Silverback Yoga

Silverback 2

“For the dominant members of the species”

Silverback Yoga are occasional beginner yoga classes presented by Kerry Wilson, designed primarily for older decision-makers and those otherwise shouldering significant mental and physical stress.  If you are interested in these classes, contact Kerry at to get on the mailing list, or othererwise keep an eye out on our on-line class schedules. It’s for people who never thought they’d do yoga. 


We are the yoga that relieves the suffering of the stove-up and sore. Becoming alert, Silverbacks increasingly move with strength and balance, out of the shrinking cage of pain and restrained movement. We open chests, open hips, fill hearts and lungs, and expand the energy everywhere. We walk tall, breathe deeply, and don’t collapse into the grave. It’s a no slouching practice.  Our yoga is clear-eyed, scientific and instantly verifiable.  It can be done anywhere, at any time. Let the Big Ape live–no handlers needed.

Watch Yourself

No one other than you can take responsibility for the safety of your yoga practice. No instructor can know or feel what your body is telling you. One of the great benefits of yoga is its tendency to put you more in touch with your own body. When doing yoga, it is you who must listen to your body and monitor your performance, and it’s you who must react accordingly. If at any time you feel pain, or feel that taking or holding a pose is beyond your ability at that moment, please relax, take a restful pose, and simply breathe. To this teacher, it’s the most impressive move you can make in a yoga class.

Dominant members of the species have often succeeded because they push through pain or injuries, and tend to look at almost every situation as a competition. Yoga’s primary benefit for you will likely be its instructions regarding patience and working only with the “edges” of your own body’s performance. This is not a competition with others – it’s an exploration of your own limitations and an expansion of your own range of movement and, dare I say, your own mind. No two bodies are alike, and truly dominant members will focus on expressing their own extraordinary form, and not worry about what others are doing.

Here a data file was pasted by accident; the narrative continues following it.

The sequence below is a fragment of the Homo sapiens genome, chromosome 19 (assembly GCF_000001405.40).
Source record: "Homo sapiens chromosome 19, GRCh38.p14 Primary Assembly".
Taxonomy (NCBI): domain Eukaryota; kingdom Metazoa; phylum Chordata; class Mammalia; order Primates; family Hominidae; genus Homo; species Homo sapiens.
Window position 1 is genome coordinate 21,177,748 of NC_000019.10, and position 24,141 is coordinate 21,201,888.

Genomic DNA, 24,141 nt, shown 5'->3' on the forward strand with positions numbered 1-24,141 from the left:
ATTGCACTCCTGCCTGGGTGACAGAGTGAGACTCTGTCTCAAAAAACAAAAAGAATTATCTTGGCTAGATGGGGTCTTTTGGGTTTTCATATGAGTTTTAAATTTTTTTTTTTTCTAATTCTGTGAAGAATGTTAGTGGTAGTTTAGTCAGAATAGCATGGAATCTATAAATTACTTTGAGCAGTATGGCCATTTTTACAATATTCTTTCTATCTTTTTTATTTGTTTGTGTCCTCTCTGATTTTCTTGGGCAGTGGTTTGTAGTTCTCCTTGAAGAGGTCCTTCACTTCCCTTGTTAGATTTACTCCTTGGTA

Why We Do Yoga

You will eventually come up with your own list, but here’s why I practice, and why I want to share my experience with you:

  1. To Relieve Suffering: I see friends stiff and sore, with increasingly limited ranges of motion. Frequently in pain, they start to avoid what they like to do most.  They become hunched and stooped, as if they are preparing to dive into their graves. Like no other exercise, yoga can relieve mental stress and physical pain, freeing you to live your precious life more fully.
  2. To Enhance the Immune System:  Yoga will not, in and of itself, make you lose weight, increase your cardio-vascular capacity, or give you six-pack abs, but a regular yoga practice will enhance your body’s own system to resist disease and heal injuries. There is a connection between your body and mind, and yoga provides a vehicle for stress relief that tangibly benefits the autonomic nervous systems, and particularly the parasympathetic nervous system.
  3. To Improve Mood: There’s lots of science out there that provides data showing that a regular yoga practice decreases anxiety and simply makes you happier. The science particularly supports yoga’s positive effect on your sex life, manifested by increased testosterone levels, sexual stamina and more powerful orgasms. Yoga has been demonstrated to materially increase GABA (gamma-aminobutyric acid, a major neurotransmitter in your brain) and to improve access to deep sleep. By the way, Silverbacks also like to have a few laughs. It’s the best medicine.
  4. To Avoid Injury: As dominant members age, they intelligently note that injuries are much harder to recover from, and that injuries can derail the best intentions and exercise plans. Yoga improves strength, balance and flexibility, thus tangibly reducing the risk of injuries caused by falls and awkward positions, whether they are related to getting out of tree stands, hitting down on the ball, snow skiing or just walking around your house in the dark.
  5. To Clear the Mind: Dominant members have a lot on their minds, often shouldering an inordinate share of responsibilities. A regular yoga practice allows you to escape periodically from those distractions. You actively refresh your formidable brains and access creative forces normally masked by everyday concerns.

Principles of Practice

Silverback Yoga is based on “traditional” asana practice, which originated in India, and has been fundamentally enhanced by the impressive experimentation and improvements provided by both Indian and Western teachers during the last century. However, rather than just promoting a practice in which a teacher or video guides you through a series of exercises, I wish to encourage you to develop your own practice, done by yourself, and done on a daily, or almost daily, basis. Classes obviously provide initial instruction and great supplemental benefit, and I encourage you to also take advantage of the many classes offered by the teachers available at Inside/Out Fitness Co-op (you might find, especially initially, that you want the discipline a class provides). But with respect to all of your yoga activities, please keep the following principles in mind: